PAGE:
Evaluating the Appropriateness of Digoxin Level Monitoring
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CitationCañas, Fina, Nell Ma'luf, David Bates, Milenko Tanasijevic. "Evaluating the Appropriateness of Digoxin Level Monitoring." JAMA 159, no. 4 (1999): 363. DOI: 10.1001/archinte.159.4.363
AbstractBackground Digoxin level determinations can be useful clinically in patients receiving digoxin therapy but are sometimes misused.
Methods Explicit appropriateness criteria were adapted from previously published criteria and revised using local expert opinion. They were then used to evaluate the appropriateness of random samples of inpatient and outpatient serum digoxin levels. Overall agreement between reviewers regarding appropriateness was good (κ=0.65). Patients in the study included 162 inpatients in whom 224 digoxin levels were measured and 117 outpatients in whom 130 digoxin levels were measured during a 6-month period. The main outcome measure was the proportion of digoxin levels with an appropriate indication.
Results Among inpatient levels, only 16% (95% confidence intervals [CI], 11%-20%) were appropriate. Of the 189 digoxin levels considered inappropriate, only 26 (14%) had a result of 2.3 nmol/L or more (≥1.8 ng/mL). None of these levels resulted in an important change in therapy, and no patient had a toxic reaction to the therapy. Among inappropriate levels, daily routine monitoring accounted for 78%. Of the 130 outpatient levels, 52% (95% CI, 44%-61%) were appropriate. Of 62 inappropriate levels, only 4 (6%) had a result of 2.3 nmol/L or more (≥1.8 ng/mL). One result led to a change in therapy, but none of the patients were believed to experience a toxic reaction. Among the inappropriate levels, 87% of patients underwent early routine monitoring before a steady state was achieved.
Conclusions A high proportion of digoxin levels were inappropriate, particularly among inpatients. In both groups, the primary reason tests were judged inappropriate was early routine monitoring. Few inappropriate tests resulted in important data. Interventions to improve the use of digoxin levels could potentially save substantial resources without missing important clinical results.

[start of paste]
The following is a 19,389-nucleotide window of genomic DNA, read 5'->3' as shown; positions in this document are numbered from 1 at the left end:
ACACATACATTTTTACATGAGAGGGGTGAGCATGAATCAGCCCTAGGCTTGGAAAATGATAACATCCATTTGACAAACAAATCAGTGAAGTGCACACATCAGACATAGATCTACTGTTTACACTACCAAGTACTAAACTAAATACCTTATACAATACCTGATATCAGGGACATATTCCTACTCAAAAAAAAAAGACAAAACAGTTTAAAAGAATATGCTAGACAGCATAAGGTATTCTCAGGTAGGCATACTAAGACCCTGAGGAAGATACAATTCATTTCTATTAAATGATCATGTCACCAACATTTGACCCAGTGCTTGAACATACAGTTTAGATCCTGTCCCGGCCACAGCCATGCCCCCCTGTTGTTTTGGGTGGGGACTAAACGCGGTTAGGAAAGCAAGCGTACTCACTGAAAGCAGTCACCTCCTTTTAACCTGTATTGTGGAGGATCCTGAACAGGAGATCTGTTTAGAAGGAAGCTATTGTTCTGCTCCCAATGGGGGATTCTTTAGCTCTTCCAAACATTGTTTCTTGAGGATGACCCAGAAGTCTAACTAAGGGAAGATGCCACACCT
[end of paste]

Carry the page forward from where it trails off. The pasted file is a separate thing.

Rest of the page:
MANY FACTORS contribute to the rising costs of health care. These rising costs have led to attempts to rethink the ways services are provided and identify services that could be omitted, while maintaining high-quality care. While diagnostic tests are relatively inexpensive individually, they are costly in the aggregate and contribute significantly to the rising expenses of the health care system.1-3 At our institution, digoxin level monitoring accounts for 21% of all therapeutic drug concentration measurements.
Digoxin level determinations can be clinically useful in patients receiving digoxin therapy for a variety of reasons, including evaluating compliance and verifying toxicity of the therapy.4-6 While many studies have evaluated the use of digoxin therapeutic drug–monitoring services and sampling for drug monitoring of digoxin, few have evaluated the proportion of digoxin level determinations with appropriate indications.7-10
Since we wanted to measure the appropriateness of serum digoxin levels in our institution, with the aim of developing interventions to improve it, we undertook a study with the following goals: (1) to develop explicit criteria that define appropriate indications for measuring digoxin levels in both inpatients and outpatients; (2) to use these criteria to evaluate the proportion of digoxin determinations with an inappropriate indication; (3) to describe the indications for ordering determinations of drug levels; and (4) to determine how often levels with an inappropriate indication generated clinically important results.
Citable link to this pagehttps://nrs.harvard.edu/URN-3:HUL.INSTREPOS:37370315
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